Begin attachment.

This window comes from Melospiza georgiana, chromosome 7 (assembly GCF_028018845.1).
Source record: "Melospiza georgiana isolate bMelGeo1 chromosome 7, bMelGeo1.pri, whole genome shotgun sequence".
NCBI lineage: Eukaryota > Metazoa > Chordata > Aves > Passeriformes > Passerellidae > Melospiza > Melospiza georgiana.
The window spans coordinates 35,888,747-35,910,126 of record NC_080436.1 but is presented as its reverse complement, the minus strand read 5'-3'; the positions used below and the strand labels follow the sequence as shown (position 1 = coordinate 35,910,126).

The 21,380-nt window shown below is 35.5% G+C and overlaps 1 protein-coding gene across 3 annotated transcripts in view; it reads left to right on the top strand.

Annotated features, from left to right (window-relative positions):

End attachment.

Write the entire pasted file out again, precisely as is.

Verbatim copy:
This window comes from Melospiza georgiana, chromosome 7 (assembly GCF_028018845.1).
Source record: "Melospiza georgiana isolate bMelGeo1 chromosome 7, bMelGeo1.pri, whole genome shotgun sequence".
NCBI lineage: Eukaryota > Metazoa > Chordata > Aves > Passeriformes > Passerellidae > Melospiza > Melospiza georgiana.
The window spans coordinates 35,888,747-35,910,126 of record NC_080436.1 but is presented as its reverse complement, the minus strand read 5'-3'; the positions used below and the strand labels follow the sequence as shown (position 1 = coordinate 35,910,126).

The 21,380-nt window shown below is 35.5% G+C and overlaps 1 protein-coding gene across 3 annotated transcripts in view; it reads left to right on the top strand.

Annotated features, from left to right (window-relative positions):